GENEVA HEFFERNAN/THE TEMPLE NEWS S.W.A.G. Coordinator Dave Gerson stands beside one of his favorite graphics in Edberg-Olson Hall.

recruits,” according to a university press release. Gerson said he considers himself the “lens” through which Temple fans and recruits view the program. Collins calls him the “front door to the inside of Temple football.” “Everybody’s got that position, but I wanted something that would stand out,” Collins said. “The word ‘swag,’ we create swag or he creates swag. How could I get

that without it being so over the top? Specialist with advanced graphics. I thought it had a nice little creative ring to it.” Collins’ vision of a S.W.A.G. coordinator began in 2007 when he was the director of player personnel at the University of Alabama. When he walked into the video room during one of his first days in the building,


NEWS | PAGES 2-3, 6




A resolution to keep the Cecil B. Moore community clean from student trash has yet to be enforced. Read more on Page 3.

During National Eating Disorders Awareness Week, a student writes an essay about her eating disorder. Read more on Page 5.

A group of architecture professors and alumni created an exhibit that compares Rome and Philadelphia. Read more on Page 7.

The men’s basketball team celebrated Senior Day with a double-overtime win on Saturday. Read more on Page 19.





Faculty Senate discusses budget, safety and politics President Englert talked about the budget and immigration restrictions. By LAURA SMYTHE For The Temple News Temple’s Faculty Senate held its second meeting of the semester on Friday, where members discussed the budget, the university’s emergency management program and immigration. President Richard Englert attended the meeting to talk about Pennsylvania’s appropriation, which contributes approximately $150 million to Temple, which makes up about 12 to 13 percent of the university’s budget. Without this funding, the university may have to fill a gap in its budget, perhaps by increasing tuition costs, said Faculty Senate President Michael Sachs. Gov. Tom Wolf ’s budget proposal recommended that Temple’s appropriation stay flat, meaning the state’s contribution to the budget will neither increase nor decrease from last year. Englert will travel to Harrisburg on Wednesday to testify before the Senate Appropriations Committee and ask more funding. Englert also said Temple’s decentralized budget model will be reviewed over the course of the semester with the help of “sources outside the university.” The current system allows schools and colleges to collect and allocate their students’ tuition revenue, instead of the central administration. Englert said he hopes the review will provide a “fair look at some of the challenges” schools face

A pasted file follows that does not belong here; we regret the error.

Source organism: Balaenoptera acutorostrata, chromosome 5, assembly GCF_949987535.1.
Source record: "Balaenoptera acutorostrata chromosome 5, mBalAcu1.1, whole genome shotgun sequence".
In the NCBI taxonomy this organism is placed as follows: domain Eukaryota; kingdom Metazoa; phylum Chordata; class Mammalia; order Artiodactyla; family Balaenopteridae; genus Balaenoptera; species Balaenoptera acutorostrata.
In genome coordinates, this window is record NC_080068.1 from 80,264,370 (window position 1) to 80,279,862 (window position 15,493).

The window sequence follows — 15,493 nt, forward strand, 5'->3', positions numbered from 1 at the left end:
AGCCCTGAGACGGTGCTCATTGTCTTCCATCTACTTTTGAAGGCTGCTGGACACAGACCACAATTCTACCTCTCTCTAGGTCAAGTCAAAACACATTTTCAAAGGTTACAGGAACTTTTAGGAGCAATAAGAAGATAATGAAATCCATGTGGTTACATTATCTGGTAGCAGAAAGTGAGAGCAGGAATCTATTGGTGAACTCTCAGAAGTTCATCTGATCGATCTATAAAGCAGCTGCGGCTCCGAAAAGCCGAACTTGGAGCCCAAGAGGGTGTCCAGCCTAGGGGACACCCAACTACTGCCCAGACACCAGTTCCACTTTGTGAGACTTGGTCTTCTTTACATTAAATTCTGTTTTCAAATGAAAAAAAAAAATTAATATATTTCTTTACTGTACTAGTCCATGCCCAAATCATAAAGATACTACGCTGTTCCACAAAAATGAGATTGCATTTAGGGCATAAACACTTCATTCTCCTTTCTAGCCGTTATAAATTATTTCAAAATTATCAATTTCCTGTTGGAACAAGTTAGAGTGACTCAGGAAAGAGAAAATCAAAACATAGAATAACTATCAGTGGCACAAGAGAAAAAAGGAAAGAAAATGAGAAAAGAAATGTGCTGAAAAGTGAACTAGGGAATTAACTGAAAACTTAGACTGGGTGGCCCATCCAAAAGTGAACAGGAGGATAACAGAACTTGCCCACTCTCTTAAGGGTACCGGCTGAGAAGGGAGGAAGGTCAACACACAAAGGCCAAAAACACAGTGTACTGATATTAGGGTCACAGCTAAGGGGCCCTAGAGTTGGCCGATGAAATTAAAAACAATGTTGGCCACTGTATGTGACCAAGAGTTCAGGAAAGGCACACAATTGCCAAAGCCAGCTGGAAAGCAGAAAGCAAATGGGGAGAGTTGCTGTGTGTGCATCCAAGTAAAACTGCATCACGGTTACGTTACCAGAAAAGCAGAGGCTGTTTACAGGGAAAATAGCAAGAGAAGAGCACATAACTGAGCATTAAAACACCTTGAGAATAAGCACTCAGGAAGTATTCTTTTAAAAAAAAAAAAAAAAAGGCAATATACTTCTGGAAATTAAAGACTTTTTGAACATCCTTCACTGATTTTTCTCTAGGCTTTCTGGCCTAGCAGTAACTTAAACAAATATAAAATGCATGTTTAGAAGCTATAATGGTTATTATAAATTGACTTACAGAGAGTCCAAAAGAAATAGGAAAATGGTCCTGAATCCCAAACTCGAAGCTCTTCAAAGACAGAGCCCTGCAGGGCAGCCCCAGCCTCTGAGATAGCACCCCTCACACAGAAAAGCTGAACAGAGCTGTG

under this model. He added that this would help define how schools were affected differently by the decentralized system. Sarah Powell, the director of emergency management, presented the features of Temple’s emergency management program, which are procedures put in place to help faculty and students respond to emergencies on Main Campus like an active shooter situation. She said by June 30, Temple will have emergency management teams stationed in every building on Main Campus. These teams will be trained to help execute safety procedures in the event of a lockdown, shelter-in-place or active shooter scenario. A shelter-in-place drill will occur on campus on April 6, which will then become an annual university-wide drill on all campuses, Powell said. She added that in a shelter-in-place procedure, people are expected to seek indoor shelter that is away from windows in order to avoid harmful environmental conditions like biohazard spills. “The main goal of the upcoming shelter-in-place drill is to raise awareness about that necessary action so that if our community receives a TU Alert to shelter in place, they can react quickly and are clear about what to do,” Powell said. “I don’t know how much [emergency response] information is shared with the students, and hopefully we can make students aware of what measures have been taken to feel as safe as possible,” Sachs said. Faculty members also voiced their concerns about President Donald Trump’s immigration policies. When Englert was asked what he

would do if government officials asked him for the names of undocumented students, he said it is “hard to answer hypotheticals.” “We are a public university,” Englert said. “As a public university, I have certain responsibilities as concerned to laws and the state.” Englert added that he could not share his political views, but recognized international students’ contributions to the university and Temple’s commitment to diversity. The Faculty Senate presented a statement prepared by the Faculty Senate’s Committee for International Programs at the end of the meeting that calls for Temple leaders to stand up to any threats to diversity. “Temple University should be vigilant to any threat to diversity, since such threats weaken our ability to fulfill our mission and are ultimately divisive,” the statement reads. The statement also urges Temple’s administration to recognize the impact of recent national actions on the university community and speak out against Trump’s executive order. “I hope [Englert] recognizes we are not dealing with hypothetical situations, that we are actually dealing with bills in front of our legislators at the moment,” said Eric Borguet, a chemistry professor and member of the Committee for International Programs. “I think we should be in a proactive rather than reactive mode,” he added. The Faculty Senate voted unanimously to send the motion to Englert and Provost JoAnne Epps. laura.smythe@temple.edu